October 2022, Volume 28, Number 4
Employer associations and worker advocates in summer 2022 called on the Senate to approve the Farm Workforce Modernization Act, HR 1603. The FWMA was approved by the House in 2019 and 2021, but has not yet received a vote in the Senate, where Michael Bennet (D-CO) and Mike Crapo (R-ID) are leading the effort to revise and enact a version of the FWMA.
Proponents of the FWMA say that legalization and H-2A reform could slow food price inflation, while opponents including the AFBF object to a provision of the FWMA that would extend the Migrant and Seasonal Agricultural Worker Protection Act to H-2A workers. Many Republicans are reluctant to support any type of legalization until unauthorized migration over the Mexico-US border is under control.
The FWMA would make unauthorized farm workers who did at least 180 days of farm work over the past five years Certified Agricultural Workers. CAWs would receive 5.5 year renewable work permits that allow them to live and work anywhere in the US.
In order to maintain CAW status, CAWs would have to do at least 100 days of farm work a year. After four or eight years of 100 day farm work a year, CAWs and their spouses and children could apply for immigrant visas.
The H-2A program would change by allowing H-2A workers to fill up to 20,000 year-round farm jobs and grant workers three-year visas, so that dairies and other animal agriculture operations could employ H-2A workers. The Adverse Effect Wage Rate would be frozen, and annual increases and decreases limited while USDA and DOL study the need for an AEWR. H-2A workers would be protected by the Migrant and Seasonal Agricultural Worker Protection Act.
Once CAW legalization and the H-2A changes are implemented, farm employers would have to verify newly hired workers using E-Verify.
A House hearing in July 2022 focused on abuses of H-2A and H-2B workers. Worker advocates cited the Operation Blooming Onion case in Georgia, where H-2A workers were forced to work for low wages, while employer advocates emphasized that most farm employers treat H-2A workers well.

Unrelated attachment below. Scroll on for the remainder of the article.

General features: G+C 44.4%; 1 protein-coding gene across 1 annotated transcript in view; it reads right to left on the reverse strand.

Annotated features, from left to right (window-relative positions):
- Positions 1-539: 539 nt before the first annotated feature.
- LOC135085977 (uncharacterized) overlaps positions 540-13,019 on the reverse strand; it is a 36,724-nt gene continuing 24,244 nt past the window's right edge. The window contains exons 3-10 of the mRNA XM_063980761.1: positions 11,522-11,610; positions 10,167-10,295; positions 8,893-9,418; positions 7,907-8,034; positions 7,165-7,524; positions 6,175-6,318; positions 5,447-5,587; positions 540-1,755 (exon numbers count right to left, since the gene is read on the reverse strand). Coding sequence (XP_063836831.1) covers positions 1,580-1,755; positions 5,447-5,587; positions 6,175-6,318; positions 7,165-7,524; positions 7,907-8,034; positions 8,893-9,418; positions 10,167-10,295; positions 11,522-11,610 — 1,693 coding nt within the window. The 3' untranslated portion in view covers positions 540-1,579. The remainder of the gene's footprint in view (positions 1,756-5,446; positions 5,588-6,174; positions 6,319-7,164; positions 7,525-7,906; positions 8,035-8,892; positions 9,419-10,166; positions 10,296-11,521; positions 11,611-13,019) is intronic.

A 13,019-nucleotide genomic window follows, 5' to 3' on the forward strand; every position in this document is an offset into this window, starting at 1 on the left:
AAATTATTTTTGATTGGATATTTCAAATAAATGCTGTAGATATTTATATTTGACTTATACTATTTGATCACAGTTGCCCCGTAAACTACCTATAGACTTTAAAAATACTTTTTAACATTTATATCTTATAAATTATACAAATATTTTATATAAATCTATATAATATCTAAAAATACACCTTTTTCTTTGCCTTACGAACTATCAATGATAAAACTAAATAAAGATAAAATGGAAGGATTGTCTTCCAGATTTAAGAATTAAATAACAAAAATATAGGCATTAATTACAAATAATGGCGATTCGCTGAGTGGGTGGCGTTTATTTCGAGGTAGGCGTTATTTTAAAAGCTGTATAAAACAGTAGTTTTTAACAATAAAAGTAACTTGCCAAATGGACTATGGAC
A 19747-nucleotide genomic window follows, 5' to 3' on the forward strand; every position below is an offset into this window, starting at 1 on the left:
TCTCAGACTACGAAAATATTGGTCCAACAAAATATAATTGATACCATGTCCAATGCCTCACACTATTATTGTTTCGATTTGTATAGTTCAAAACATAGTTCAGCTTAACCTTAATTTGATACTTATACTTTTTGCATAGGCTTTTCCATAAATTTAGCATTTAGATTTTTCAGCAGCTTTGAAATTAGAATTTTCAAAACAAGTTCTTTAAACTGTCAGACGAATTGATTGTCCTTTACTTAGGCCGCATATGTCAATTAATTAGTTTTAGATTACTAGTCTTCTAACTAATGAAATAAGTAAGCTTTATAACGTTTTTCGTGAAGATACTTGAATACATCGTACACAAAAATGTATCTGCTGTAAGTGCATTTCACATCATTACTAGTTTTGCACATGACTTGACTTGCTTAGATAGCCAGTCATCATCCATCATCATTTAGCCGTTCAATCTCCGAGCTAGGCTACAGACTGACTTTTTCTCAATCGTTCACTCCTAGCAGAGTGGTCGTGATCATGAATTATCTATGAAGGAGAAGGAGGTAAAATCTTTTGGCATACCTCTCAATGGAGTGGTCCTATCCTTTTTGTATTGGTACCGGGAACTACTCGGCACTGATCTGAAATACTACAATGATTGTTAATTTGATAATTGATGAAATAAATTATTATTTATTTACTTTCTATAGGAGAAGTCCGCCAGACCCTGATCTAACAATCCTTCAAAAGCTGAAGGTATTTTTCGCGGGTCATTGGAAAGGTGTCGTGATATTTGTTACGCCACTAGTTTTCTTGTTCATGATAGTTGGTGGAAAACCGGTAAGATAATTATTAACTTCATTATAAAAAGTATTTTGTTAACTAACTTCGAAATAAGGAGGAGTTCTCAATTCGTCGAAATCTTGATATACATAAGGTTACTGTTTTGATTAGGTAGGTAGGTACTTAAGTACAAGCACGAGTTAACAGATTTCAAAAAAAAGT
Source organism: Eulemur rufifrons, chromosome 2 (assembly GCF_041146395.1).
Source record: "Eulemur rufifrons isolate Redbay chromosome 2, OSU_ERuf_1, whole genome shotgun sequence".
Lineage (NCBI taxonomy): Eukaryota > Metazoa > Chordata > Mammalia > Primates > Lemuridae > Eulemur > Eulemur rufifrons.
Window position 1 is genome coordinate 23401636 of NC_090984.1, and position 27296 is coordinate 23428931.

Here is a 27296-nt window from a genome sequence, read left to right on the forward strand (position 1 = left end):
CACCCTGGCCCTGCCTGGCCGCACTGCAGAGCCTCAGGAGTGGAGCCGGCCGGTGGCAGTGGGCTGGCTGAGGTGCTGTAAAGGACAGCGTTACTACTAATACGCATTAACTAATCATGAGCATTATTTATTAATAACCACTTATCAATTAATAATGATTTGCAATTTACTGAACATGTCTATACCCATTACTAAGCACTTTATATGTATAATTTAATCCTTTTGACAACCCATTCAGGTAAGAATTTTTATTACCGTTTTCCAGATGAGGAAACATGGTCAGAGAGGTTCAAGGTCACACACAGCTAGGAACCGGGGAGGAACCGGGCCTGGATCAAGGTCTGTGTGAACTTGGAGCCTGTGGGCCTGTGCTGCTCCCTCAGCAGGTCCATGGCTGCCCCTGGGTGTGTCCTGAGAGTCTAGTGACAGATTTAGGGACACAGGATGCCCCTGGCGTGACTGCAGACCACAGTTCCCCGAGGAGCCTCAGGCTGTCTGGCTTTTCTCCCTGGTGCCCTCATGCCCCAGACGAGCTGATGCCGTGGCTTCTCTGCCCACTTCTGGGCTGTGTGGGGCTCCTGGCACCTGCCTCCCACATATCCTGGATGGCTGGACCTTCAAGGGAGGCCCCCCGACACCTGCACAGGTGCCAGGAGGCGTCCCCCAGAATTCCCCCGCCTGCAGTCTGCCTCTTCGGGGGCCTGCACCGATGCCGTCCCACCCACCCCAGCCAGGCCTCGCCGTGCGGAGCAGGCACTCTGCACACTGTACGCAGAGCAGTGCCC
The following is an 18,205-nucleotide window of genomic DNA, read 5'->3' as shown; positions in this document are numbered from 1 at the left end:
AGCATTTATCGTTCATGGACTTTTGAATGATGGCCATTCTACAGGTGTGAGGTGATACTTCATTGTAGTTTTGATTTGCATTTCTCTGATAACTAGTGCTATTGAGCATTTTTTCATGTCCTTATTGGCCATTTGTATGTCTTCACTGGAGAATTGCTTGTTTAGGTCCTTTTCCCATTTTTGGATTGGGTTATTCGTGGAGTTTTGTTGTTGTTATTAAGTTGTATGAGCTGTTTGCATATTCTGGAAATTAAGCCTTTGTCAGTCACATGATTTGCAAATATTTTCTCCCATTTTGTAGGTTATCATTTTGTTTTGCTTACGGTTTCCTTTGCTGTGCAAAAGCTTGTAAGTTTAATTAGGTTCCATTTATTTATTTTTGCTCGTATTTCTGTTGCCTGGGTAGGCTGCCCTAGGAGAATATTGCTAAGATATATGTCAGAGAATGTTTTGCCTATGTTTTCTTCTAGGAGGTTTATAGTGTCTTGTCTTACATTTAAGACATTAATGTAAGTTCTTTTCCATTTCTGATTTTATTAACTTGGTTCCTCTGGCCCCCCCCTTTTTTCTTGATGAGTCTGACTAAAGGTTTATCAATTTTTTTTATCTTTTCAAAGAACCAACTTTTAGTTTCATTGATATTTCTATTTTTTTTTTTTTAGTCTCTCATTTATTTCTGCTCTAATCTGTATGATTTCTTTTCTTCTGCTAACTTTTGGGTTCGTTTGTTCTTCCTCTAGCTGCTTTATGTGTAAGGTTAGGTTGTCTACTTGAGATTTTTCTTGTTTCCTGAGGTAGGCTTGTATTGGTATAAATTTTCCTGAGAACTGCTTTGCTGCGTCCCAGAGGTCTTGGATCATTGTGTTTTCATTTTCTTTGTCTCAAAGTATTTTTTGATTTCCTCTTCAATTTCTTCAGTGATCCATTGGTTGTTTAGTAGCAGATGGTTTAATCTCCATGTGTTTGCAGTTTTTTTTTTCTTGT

Overlook Harvesting, a central FL FLC that harvests citrus and other commodities with H-2A workers, was denied certification for 302 H-2As to harvest citrus between November 2021 and May 2022 because DOL found that Overlook’s need for labor was not temporary or seasonal, since Overlook employed H-2A workers year-round via multiple applications and from several entities, including Central Florida Labor Services and JJT Services, the latter formed by the spouses of the three Bently brothers who formed Overlook and CFLS to provide 60 H-2A workers to nursery Marian Gardens.
Overlook argued that it would no longer provide H-2A nursery workers to Marian Gardens, which has a year-round need for labor, and that it should be allowed to hire citrus harvesters despite trying to hire H-2A workers to fill year-round nursery jobs. Overlook argued that ambiguity in H-2A regulations encouraged the development of a business model that aimed to provide workers year-round via several FLC businesses.
Overlook has 15 to 20 year-round workers and up to 1,000 H-2A workers, and employs H-2A workers continuously via multiple businesses and applications. The ALJ agreed with OFLC that Overlook did not have a seasonal or temporary need for H-2A workers, and upheld the denial of one of Overlook’s applications. In response, DOL on September 26, 2022 issued a call for comments on how applications from FLCs who serve multiple clients with H-2A workers year-round should be treated.
Virginia-based Maslabor led by Ed Silva merged with Georgia-based AgWorks H-2A led by Dan Bremer in July 2022, creating a firm that arranges for the entry of 60,000 H-2A and H-2B workers a year.
USDA announced a $65 million pilot program to streamline the H-2A program while enhancing protections for farm workers. The UFW submitted an unsolicited proposal offering USDA “technical support” for the streamlining, which drew criticism from Republicans.